The Institute of Politics is one of those unique institutions at Harvard: it has a lot of money to spend, many programs to offer and little student awareness of the scope of its activities. To most undergraduates, the Institute is an obscure yellow building nestled on Mount Auburn Street which makes a big entrance every fall when it introduces its extravagant seminar program dotted with famous names. After this initial splash, it is never heard-from again.
The student seminar program, although the most visible to students, is only a small part of the Institute's activities, receiving $30,000 a year out of the total budget of about $500,000 a year. The Institute began in 1966 when the Kennedy Library Inc.--the same foundation which is building the multi-million dollar Kennedy center on Memorial Drive--issued a $10 million dollar endowment for its foundation.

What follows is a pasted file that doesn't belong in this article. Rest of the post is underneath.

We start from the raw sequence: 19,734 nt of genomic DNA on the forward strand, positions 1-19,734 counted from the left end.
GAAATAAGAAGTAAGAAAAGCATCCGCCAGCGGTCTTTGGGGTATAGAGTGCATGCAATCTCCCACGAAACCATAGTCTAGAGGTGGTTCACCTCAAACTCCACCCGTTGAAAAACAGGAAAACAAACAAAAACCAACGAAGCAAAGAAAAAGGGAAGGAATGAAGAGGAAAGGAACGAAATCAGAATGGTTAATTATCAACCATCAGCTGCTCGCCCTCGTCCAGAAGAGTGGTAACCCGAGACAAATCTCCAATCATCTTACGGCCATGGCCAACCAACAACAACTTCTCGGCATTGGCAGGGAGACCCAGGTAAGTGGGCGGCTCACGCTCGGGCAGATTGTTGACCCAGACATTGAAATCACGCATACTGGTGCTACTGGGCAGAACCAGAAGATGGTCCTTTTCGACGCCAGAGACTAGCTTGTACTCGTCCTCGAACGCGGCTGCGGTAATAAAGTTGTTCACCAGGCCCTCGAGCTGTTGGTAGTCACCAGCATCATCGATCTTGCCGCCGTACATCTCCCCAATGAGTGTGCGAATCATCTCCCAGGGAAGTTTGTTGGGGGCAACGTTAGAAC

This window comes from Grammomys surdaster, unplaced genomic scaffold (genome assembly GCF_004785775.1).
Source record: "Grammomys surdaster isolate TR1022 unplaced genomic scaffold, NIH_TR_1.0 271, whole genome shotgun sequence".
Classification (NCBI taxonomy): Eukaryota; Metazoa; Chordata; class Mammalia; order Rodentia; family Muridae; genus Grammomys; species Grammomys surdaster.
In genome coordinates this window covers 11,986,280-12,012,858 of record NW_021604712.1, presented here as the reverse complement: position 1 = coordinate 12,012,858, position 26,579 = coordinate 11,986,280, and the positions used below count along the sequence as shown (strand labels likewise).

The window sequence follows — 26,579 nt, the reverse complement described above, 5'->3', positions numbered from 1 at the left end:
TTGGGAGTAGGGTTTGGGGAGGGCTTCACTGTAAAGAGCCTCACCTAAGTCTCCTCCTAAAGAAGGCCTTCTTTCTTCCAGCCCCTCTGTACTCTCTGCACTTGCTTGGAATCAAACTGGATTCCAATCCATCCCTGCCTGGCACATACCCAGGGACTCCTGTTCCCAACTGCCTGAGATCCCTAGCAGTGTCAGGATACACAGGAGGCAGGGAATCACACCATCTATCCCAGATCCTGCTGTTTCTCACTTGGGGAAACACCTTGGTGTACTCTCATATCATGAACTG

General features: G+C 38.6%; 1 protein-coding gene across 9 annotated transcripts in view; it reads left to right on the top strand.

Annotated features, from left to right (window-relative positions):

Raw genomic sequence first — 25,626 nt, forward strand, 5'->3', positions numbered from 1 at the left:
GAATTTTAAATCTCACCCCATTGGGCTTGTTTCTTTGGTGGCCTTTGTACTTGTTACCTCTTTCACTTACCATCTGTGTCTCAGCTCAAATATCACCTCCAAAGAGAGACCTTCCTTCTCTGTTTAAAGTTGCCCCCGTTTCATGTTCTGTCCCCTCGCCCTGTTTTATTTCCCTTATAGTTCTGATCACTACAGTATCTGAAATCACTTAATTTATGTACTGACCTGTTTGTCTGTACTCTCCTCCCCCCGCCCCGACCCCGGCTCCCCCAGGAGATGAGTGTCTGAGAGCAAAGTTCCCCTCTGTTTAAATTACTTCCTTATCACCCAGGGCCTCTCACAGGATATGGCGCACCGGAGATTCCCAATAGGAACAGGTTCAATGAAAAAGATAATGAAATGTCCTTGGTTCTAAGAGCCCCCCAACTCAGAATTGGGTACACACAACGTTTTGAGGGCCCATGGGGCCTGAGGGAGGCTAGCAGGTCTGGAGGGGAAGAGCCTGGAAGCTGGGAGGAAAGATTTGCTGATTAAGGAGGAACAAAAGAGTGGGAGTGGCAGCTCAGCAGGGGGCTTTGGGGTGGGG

Originally the Institute was planned as the memorial for John F. Kennedy '40 at Harvard, but after talks between President emeritus Nathan M. Pusey '28 and Senator Robert Kennedy '47, it was decided to convert the old Graduate School of Public Administration, of which President Kennedy had been an overseer, into the memorial. Harvard agreed to pay for the JFK School of Government with its own money while the Institute of Politics, a subdivision of the School, would be funded separately with the $10 million endowment.
Last year Ernest R. May replaced Richard E. Neustadt as the Director of the Institute. May had been slated earlier for the position but chose instead to become Dean of Harvard College, a not particularly pleasant office during the student protests of 1969 and 1970. Undoubtedly May, who is at heart an academic, finds himself more at home in the Institute setting where he can concentrate on writing his new book about foreign policy and dreaming up new Institute programs.